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6 Tips For Using A Song Critique Service

6 Tips For Using A Song Critique Service

Feedback Is Critical To Growing

Why a service in addition to your peers? Industry professionals staff legitimate services. It doesn’t mean you should incorporate everything they say – ultimately, it’s your song and in the end decisions are yours.

Keep in mind, these services won’t write a song for you, so make sure you send a song which is pretty well grounded in the basics of songwriting to get the most from the critique. Local groups and online forums can help get you here.

6 Tips For Using A Song Critique Services

 

1  Make sure you have the proper elements (MP3, matching lyric sheet) before you start the ball rolling. There’s nothing worse than paying for everything then realizing you went the wrong files.

 

2  Don’t expect a critique service to fix your song. They’re not co-writers. They’re providing insight into how a song might progress, lyrics to try, or put a big red circle around a stagnant melody line.

 

3  Be open to the ideas and thoughts you get back. You should have the expectation of doing some additional work when the feedback returns in an effort to create the best song possible.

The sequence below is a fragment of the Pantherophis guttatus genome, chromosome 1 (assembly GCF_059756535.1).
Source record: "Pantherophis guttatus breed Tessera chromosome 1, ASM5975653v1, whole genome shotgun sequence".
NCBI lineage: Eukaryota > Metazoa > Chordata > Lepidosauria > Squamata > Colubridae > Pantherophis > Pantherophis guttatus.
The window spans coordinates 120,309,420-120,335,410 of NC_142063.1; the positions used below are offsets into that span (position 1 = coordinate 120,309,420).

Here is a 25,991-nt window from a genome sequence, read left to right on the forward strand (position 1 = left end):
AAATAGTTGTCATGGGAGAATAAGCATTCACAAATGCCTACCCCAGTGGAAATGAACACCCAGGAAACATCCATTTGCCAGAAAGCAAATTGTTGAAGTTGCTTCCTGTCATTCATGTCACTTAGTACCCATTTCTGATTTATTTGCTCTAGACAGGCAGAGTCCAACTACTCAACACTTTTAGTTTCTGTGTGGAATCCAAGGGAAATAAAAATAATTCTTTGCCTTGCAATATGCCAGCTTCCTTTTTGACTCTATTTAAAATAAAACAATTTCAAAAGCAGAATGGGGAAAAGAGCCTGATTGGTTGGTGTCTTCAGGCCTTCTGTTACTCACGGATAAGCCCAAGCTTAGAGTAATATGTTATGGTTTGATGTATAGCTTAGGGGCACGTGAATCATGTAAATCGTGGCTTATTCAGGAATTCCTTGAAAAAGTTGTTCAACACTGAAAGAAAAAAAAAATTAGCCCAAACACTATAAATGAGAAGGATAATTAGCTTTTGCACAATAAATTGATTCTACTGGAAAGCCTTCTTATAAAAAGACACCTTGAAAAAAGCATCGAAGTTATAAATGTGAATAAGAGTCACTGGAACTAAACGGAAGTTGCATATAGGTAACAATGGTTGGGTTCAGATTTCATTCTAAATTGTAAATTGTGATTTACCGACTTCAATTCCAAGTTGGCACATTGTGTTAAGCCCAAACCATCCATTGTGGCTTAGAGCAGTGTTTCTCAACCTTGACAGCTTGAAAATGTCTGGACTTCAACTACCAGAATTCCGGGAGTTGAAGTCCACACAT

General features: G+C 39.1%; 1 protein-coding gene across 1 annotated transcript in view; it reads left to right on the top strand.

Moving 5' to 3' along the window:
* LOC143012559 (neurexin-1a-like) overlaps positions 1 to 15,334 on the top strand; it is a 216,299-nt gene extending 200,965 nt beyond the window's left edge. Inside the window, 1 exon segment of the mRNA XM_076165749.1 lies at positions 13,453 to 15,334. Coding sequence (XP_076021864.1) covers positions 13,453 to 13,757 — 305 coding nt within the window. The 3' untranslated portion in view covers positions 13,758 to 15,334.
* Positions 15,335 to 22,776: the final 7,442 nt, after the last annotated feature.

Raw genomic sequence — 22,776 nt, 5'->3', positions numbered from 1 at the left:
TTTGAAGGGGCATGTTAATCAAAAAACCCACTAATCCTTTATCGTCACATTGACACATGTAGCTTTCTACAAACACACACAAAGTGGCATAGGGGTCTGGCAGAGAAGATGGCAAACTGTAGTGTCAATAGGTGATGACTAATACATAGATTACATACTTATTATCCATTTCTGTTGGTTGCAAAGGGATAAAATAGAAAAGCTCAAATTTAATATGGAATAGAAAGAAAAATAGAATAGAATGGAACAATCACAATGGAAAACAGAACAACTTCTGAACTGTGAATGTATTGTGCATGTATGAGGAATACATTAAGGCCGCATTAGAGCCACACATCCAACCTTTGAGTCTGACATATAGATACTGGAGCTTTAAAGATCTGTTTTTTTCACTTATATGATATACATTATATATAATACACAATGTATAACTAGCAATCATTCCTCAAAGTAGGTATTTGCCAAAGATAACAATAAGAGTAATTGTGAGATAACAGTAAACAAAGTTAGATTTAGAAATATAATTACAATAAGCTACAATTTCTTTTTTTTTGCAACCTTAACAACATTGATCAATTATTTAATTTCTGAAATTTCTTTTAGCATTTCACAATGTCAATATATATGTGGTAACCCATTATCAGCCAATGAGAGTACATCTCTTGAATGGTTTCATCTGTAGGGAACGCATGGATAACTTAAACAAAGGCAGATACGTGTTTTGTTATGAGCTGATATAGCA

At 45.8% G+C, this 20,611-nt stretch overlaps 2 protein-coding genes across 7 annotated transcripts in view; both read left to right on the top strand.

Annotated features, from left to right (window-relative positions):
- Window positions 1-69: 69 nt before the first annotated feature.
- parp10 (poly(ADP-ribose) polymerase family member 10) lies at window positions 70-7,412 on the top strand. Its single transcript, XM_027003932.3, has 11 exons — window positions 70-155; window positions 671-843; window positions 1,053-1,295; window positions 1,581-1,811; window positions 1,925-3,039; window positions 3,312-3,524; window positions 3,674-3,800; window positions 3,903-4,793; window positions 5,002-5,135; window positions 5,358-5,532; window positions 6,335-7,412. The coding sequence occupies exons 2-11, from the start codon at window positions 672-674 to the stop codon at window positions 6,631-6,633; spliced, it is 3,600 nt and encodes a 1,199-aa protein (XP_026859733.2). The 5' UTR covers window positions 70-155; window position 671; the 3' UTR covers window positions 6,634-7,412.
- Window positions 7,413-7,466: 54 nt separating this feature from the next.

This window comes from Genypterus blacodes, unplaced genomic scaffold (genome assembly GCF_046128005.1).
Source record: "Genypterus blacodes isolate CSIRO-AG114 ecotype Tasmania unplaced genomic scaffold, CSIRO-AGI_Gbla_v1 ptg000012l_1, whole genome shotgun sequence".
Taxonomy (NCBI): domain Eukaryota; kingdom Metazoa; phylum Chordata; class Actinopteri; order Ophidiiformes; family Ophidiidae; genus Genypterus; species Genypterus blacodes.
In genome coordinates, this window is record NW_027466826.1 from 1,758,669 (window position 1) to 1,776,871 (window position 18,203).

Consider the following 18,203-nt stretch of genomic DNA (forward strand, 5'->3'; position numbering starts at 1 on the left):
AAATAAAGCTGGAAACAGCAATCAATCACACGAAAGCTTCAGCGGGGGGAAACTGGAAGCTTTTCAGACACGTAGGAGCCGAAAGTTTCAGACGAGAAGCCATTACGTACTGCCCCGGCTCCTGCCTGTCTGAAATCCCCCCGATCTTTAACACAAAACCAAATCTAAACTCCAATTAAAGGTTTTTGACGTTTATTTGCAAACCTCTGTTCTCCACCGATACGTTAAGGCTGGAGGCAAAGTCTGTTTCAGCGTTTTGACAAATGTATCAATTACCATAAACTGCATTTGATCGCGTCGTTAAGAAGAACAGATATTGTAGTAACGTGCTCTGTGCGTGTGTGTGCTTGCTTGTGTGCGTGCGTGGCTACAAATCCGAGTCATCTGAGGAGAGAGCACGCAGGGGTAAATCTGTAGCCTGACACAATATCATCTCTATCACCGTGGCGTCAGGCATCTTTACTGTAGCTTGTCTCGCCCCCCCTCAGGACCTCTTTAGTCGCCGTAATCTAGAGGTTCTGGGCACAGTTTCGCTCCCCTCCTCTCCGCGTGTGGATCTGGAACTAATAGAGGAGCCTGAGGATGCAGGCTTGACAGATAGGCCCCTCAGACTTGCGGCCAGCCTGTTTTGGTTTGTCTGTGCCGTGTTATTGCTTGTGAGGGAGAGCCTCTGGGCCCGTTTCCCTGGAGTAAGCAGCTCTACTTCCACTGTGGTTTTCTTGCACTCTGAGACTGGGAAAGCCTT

4  What you should expect is some time spent on your song. You should never get back something from a service just saying they didn’t like it – not really a critique or a service in my book!

 

5  Choose someone you feel you can trust. This is a key component since you’ll need to decide if their thoughts help your song. If you don’t trust the feedback, it’s unlikely you’ll make changes to the song. Alternatively, if you trust the source, you’re more likely to be open to some changes you may not accept from others.

 

6  I also like the critique service to have a face or at worst, an anonymous face I know comes back to real people, like NSAI’s evaluation service. I know it’s a person critiquing my songs who has industry experience.

 

Recommended Critique Services

 

Kim Copeland Productions
I’ve used Kim Copeland’s song critique services for a number of years. Once critiqued, if you decide to create a demo with Kim, she’ll apply the critique price to the demo session – pretty nice.

She has an excellent reputation in Nashville – and as a bonus she’s a good person. Another plus is her ability as an independent producer to hear how a song might demo. This will save you time and money as you approach the demo phase of your songs.

The cost is minimal ($41.60 all in) for the level of feedback you’ll receive. She’s also very timely and will often give you some line substitution ideas in addition to suggesting that the line need to change.

 

Nashville Songwriter's Association International
NSAI offers critique and pitch services as part of your membership. You should consider attending some meetings in your area and take a look at this comprehensive member organization.

The critiques are completed by industry professionals and range from beginner feedback to commercial song critiques that give you direct feedback on how to make the song better for pitches to publishers.

 

If you’re not sure you’ve got a sound structure and the basics of song craft, review the basics first:

 





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